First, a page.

I have mixed feelings on how the show handles Tadano. On one hand, he's got some interesting ideas about an automated society where people aren't defined by their productivity. On the other hand, he's a filthy rich techbro who drags Retsuko into his lifestyle on a whim. Like, I got strong Gone Girl vibes when he gets Retsuko to basically live in his limo.
I'm all for a society where we use technology to lift the burden off humans and use the revenue generated to provide for them. However, all we see him do is make a super-algorithm and sell it to corporations that will totally use it in a predatory manner. It also doesn't help that Tadano's belief that his AI can replace human effort isn't reflected by reality.
Sure, his driver seems perfectly happy to get paid to play his Vita...
...but he's still needed to figure out messy human problems like the traffic jam they find themselves in, because like Tadano, the AI can't always understand what's directly in front of it.
This all ties back to Tadano's own problems; he can't even pass the simple written portion of a driver's test, because he refuses to consider the actions of other people who share the road.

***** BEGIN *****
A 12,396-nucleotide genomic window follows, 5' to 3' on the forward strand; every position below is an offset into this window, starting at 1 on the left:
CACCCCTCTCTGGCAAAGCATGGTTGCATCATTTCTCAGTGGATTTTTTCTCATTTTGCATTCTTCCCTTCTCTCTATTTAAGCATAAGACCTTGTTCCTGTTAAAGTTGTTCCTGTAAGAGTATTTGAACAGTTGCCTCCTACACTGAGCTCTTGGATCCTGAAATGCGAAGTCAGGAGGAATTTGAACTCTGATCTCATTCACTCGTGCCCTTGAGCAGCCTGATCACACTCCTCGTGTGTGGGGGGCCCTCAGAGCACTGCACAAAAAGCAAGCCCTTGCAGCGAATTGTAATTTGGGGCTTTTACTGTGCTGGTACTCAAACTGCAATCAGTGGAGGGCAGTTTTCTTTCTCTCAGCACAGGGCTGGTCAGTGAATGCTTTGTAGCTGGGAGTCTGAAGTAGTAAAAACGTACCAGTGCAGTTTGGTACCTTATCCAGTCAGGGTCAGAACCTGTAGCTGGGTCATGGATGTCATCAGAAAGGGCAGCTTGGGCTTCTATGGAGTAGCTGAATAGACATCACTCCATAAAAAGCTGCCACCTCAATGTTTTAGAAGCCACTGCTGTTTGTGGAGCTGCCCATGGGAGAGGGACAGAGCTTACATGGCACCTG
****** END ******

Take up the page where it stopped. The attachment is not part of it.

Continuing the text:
Tadano is too divorced from the realities of being average to truly understand what Retsuko is going through, but I'm a little iffy on how the show addresses this. I'm not sure I'm down with how strongly Aggretsuko draws a line between forward-thinking geniuses like Tadano and average joes like Retsuko. Just because Tadano lives on another plane of existence doesn't mean that Retsuko has to fully embrace a traditional life. This comes up when Retsuko and Tadano broach the subject of marriage. Tadano fully eschews the institution as pointless bullshit, rejecting the traditional narrative of getting married and having kids. Retsuko, on the other hand, does want that for herself because that's just what normal people do. While it's cool that she takes a firm stance on what she wants out of life, regardless of what her boyfriend might think, I'm not a fan of how "normal" matches up to "traditional" in this case. Fighting for your own happiness, no matter how small, might be a form of rebellion in a society that crushes you into a specific box, but it's a little weird to me that Aggressive Retsuko is so content to be part of the system. After all, she initially wanted to get married to get out of her crappy job.